On the Longreach


How fantastic is it that you can be anywhere else on the planet in about a day.

One of these days I’d like to look into the economics of jet travel, and how it was able to develop from the realm of the mega-rich into a practical business tool and a common holiday enabler.

I suspect that this plane, the 747-400 Longreach, has a lot to do with it….

Comments encouraged.


2 thoughts on “On the Longreach

  1. I have been extremely pleased with the worlds globalization. To think with out things like jets and the internet I would never be able to meet or speak with many people I know now because I never would even be able to interact with them reminds me I am glad to have lived with technology at least this good.

  2. The short answer to this question is that these changes have occured in part because we have become a lot richer over the past 100 years. This has driven the change for two reasons. The first reason is that our time has become a lot more valuable which means that people want to spend less time in transit. As a result, airplane makers have continued to release faster planes in order to capitalise on this consumer need.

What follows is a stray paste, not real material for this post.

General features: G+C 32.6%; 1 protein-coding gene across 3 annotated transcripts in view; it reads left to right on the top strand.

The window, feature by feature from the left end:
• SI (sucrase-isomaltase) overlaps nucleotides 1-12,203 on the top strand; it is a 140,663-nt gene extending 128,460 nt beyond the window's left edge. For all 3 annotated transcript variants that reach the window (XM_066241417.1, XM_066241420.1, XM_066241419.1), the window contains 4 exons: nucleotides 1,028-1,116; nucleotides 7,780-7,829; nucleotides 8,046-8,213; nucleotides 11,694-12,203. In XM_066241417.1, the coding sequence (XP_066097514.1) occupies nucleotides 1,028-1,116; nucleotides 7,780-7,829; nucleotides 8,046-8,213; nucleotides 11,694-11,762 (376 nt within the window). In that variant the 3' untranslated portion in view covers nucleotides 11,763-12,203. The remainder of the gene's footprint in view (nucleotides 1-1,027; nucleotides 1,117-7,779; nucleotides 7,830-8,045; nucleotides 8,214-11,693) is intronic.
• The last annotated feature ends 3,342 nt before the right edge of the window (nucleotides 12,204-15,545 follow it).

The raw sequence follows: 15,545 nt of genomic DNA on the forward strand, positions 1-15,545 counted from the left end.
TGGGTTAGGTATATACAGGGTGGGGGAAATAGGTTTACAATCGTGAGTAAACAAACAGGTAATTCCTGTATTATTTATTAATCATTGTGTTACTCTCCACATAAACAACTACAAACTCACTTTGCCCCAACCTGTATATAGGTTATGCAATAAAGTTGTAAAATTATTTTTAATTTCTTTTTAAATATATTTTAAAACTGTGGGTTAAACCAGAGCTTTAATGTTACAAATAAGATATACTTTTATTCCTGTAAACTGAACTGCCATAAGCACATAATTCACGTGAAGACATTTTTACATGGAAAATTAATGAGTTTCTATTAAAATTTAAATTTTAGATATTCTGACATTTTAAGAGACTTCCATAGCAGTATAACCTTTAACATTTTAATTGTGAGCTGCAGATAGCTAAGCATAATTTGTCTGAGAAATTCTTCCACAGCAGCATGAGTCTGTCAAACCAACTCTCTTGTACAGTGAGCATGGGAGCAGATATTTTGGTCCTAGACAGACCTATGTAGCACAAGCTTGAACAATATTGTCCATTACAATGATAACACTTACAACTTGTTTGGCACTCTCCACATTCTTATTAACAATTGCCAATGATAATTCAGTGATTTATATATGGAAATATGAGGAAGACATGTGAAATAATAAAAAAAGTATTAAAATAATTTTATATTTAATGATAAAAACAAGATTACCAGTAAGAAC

Our higher incomes has also caused the demand for flights to increase. One of the results of this has been the development of faster planes. This is due to the fact that one of the sources of technological progress is the ‘learning-by-doing’ idea. As the number of flights taken increases, we’ve been able to learn from all this experience. We’ve then been able to apply this knowledge to the development of faster and cheaper air travel.

    Another factor behind this change has been the extensive deregulation of the air travel market (see the Civil Aeronautics Board dissolution as an example). I can’t give more info because I haven’t read much into it. Sorry

    Unfortunately I can’t come up with a more detailed explanation due to the fact that my area of expertise is environmental economics, not transport economics.

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